Latin America and the Origins of Its Twenty-First Century

Latin America and the Origins of Its Twenty-First Century

Latin America and the Origins of Its Twenty-First Century

Latin America and the Origins of Its Twenty-First Century

Synopsis

Depicts the transformation of Latin America from a region governed by oligarchies to one dominated by multinational corporations.

Excerpt

Latin America’s complexities require a scheme of interpretation rather than an encyclopedic listing of qualities. The scheme of this work grows out of teaching the field for over thirty-six years. In that time, I have taught numerous national histories, although most of my courses involved the region’s major nations: Mexico, Argentina, Brazil, and Chile. Topical courses focused on urbanization, U.S. behavior in the region, and dictators. Even so, writing this work has been a learning experience for me: a means of revisiting topics that had accumulated mounds of new research and exploring those required for the coherence of the work’s arguments. This is not a survey, and many topics and issues of importance have been omitted. An interpretation must have a theme, and this one focuses on power and the Latin American people who have developed and endured its uses over the last century and a half.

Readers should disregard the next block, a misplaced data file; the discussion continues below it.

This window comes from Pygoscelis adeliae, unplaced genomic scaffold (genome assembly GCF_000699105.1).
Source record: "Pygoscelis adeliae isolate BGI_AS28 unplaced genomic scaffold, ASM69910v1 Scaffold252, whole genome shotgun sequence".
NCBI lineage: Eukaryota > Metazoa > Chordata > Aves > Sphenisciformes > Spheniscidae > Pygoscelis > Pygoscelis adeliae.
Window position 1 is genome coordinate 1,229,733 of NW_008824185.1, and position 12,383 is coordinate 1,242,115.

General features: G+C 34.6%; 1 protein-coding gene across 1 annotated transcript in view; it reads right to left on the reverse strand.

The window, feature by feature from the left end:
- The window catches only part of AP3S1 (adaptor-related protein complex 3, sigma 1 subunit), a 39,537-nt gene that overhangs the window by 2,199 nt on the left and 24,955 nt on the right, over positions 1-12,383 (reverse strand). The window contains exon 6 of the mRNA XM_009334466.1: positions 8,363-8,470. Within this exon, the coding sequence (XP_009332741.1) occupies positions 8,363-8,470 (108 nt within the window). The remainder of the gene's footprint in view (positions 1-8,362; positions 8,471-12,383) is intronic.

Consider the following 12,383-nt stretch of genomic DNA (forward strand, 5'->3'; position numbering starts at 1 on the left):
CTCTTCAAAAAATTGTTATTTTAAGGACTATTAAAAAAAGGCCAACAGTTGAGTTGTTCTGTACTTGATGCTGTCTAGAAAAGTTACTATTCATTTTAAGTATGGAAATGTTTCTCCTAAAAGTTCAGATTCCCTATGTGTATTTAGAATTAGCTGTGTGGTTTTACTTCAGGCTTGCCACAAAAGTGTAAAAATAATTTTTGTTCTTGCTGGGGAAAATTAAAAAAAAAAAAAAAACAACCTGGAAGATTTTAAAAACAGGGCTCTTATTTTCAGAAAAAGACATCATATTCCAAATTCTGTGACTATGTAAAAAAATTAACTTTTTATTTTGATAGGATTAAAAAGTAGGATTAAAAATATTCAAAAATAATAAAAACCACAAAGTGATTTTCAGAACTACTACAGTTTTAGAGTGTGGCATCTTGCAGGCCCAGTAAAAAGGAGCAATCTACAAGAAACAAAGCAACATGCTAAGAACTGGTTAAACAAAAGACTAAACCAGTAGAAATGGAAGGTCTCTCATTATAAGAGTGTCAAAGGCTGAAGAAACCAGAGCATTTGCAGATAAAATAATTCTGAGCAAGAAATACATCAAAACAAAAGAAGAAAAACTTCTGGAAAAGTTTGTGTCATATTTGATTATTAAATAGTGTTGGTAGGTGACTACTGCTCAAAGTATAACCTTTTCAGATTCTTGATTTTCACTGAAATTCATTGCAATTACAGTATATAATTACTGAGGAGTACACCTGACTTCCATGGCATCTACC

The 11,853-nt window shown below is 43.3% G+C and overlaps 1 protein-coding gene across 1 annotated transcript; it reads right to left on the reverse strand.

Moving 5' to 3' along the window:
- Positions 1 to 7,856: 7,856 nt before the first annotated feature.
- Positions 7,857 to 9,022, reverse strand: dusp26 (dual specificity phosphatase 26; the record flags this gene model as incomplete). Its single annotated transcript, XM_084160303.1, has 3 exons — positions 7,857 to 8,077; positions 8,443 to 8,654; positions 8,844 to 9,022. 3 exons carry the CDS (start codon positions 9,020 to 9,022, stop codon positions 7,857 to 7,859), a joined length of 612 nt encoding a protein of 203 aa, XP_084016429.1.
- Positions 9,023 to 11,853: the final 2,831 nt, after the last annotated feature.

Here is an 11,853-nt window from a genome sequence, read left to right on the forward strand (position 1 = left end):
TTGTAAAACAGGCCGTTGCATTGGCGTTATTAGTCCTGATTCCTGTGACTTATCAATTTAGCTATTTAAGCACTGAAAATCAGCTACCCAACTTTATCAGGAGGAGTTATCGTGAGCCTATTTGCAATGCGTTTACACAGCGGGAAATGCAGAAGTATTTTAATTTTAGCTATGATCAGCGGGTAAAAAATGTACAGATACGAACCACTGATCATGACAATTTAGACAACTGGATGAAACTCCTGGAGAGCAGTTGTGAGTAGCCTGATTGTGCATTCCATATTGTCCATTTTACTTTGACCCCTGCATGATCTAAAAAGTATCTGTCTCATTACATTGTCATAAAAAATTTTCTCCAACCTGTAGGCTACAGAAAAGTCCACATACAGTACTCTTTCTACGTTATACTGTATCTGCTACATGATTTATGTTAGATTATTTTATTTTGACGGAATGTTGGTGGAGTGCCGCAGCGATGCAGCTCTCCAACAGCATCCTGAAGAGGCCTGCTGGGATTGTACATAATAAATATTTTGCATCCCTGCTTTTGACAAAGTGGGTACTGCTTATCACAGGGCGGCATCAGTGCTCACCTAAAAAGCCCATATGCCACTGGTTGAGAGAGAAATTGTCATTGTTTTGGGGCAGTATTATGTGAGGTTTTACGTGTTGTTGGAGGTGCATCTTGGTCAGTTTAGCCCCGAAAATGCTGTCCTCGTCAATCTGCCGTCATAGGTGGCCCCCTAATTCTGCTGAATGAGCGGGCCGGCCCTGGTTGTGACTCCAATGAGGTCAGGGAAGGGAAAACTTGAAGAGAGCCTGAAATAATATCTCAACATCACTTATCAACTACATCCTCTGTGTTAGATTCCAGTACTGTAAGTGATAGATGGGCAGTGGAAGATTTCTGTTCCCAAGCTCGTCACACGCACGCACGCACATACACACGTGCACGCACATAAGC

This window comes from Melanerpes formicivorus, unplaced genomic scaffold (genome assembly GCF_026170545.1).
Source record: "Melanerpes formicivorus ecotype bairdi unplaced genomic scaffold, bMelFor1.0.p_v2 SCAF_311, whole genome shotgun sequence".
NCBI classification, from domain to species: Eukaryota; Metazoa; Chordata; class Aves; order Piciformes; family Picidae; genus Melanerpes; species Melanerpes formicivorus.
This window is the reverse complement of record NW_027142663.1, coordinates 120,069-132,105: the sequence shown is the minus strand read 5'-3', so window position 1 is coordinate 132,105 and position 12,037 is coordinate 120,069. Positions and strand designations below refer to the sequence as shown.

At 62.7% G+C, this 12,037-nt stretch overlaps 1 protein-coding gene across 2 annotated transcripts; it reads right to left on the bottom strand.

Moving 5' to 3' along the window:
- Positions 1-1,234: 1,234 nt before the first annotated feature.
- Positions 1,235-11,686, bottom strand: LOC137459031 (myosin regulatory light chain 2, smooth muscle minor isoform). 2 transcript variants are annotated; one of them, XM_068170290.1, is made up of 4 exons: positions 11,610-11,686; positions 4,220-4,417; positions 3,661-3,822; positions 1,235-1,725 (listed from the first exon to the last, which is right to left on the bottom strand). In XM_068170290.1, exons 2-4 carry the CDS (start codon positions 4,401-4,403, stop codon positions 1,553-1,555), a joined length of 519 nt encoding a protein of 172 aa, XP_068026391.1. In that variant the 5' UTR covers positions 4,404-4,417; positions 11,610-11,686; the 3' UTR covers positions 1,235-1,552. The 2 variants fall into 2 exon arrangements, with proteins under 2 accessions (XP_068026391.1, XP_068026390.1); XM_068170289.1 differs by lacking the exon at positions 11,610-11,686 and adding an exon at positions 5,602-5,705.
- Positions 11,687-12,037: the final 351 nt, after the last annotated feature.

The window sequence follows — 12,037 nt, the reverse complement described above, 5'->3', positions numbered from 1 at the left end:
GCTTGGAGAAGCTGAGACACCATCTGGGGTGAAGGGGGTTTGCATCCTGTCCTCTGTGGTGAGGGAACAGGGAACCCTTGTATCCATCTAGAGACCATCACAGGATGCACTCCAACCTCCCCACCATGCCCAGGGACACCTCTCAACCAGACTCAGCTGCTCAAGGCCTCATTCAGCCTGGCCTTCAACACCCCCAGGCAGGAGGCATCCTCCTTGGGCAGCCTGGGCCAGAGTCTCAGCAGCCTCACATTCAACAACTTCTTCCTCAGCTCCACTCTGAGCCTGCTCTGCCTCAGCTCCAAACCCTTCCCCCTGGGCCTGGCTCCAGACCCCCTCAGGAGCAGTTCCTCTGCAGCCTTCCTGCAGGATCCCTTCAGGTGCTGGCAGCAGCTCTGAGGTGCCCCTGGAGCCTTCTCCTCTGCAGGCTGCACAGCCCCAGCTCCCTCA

Power seems a tricky subject, but it is fairly straightforward. It is also somewhat old-fashioned in the American academic world because the social sciences broke it down into discussions of “fields” and “variables.” Although this work does summarize various approaches to the subject of Latin American history, it takes a broad view of how the region has emerged from the twentieth century. It stresses elements internal to the region—its political forms, shared cultural values, racial disparities, and the grotesquely uneven distribution of wealth and income. Power, as seen here, also has a form, and its principal geographic arrangement is the city, especially those centers of authority and commerce that became in the course of the . . .

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